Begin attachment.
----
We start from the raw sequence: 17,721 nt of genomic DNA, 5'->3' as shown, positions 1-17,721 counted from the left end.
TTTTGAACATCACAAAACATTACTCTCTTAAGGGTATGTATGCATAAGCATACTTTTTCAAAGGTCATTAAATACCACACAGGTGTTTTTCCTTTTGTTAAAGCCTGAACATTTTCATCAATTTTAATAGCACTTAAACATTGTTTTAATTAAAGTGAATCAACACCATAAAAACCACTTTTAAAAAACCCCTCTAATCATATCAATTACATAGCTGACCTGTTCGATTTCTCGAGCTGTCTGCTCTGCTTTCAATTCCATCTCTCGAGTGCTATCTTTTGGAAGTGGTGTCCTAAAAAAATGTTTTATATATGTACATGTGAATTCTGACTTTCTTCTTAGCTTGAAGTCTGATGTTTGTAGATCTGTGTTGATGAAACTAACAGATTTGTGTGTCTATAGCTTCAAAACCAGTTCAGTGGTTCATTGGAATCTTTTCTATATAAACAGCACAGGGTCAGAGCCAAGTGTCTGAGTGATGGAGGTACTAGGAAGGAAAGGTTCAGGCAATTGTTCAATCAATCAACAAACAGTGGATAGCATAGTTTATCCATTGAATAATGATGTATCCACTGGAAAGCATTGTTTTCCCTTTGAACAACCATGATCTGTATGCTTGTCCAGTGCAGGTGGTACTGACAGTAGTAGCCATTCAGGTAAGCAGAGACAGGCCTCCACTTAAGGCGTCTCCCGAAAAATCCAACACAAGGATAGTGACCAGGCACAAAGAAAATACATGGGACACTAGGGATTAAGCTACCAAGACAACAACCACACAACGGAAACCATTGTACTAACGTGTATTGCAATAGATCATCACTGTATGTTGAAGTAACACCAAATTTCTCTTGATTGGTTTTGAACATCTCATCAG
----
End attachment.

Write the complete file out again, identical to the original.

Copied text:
We start from the raw sequence: 17,721 nt of genomic DNA, 5'->3' as shown, positions 1-17,721 counted from the left end.
TTTTGAACATCACAAAACATTACTCTCTTAAGGGTATGTATGCATAAGCATACTTTTTCAAAGGTCATTAAATACCACACAGGTGTTTTTCCTTTTGTTAAAGCCTGAACATTTTCATCAATTTTAATAGCACTTAAACATTGTTTTAATTAAAGTGAATCAACACCATAAAAACCACTTTTAAAAAACCCCTCTAATCATATCAATTACATAGCTGACCTGTTCGATTTCTCGAGCTGTCTGCTCTGCTTTCAATTCCATCTCTCGAGTGCTATCTTTTGGAAGTGGTGTCCTAAAAAAATGTTTTATATATGTACATGTGAATTCTGACTTTCTTCTTAGCTTGAAGTCTGATGTTTGTAGATCTGTGTTGATGAAACTAACAGATTTGTGTGTCTATAGCTTCAAAACCAGTTCAGTGGTTCATTGGAATCTTTTCTATATAAACAGCACAGGGTCAGAGCCAAGTGTCTGAGTGATGGAGGTACTAGGAAGGAAAGGTTCAGGCAATTGTTCAATCAATCAACAAACAGTGGATAGCATAGTTTATCCATTGAATAATGATGTATCCACTGGAAAGCATTGTTTTCCCTTTGAACAACCATGATCTGTATGCTTGTCCAGTGCAGGTGGTACTGACAGTAGTAGCCATTCAGGTAAGCAGAGACAGGCCTCCACTTAAGGCGTCTCCCGAAAAATCCAACACAAGGATAGTGACCAGGCACAAAGAAAATACATGGGACACTAGGGATTAAGCTACCAAGACAACAACCACACAACGGAAACCATTGTACTAACGTGTATTGCAATAGATCATCACTGTATGTTGAAGTAACACCAAATTTCTCTTGATTGGTTTTGAACATCTCATCAG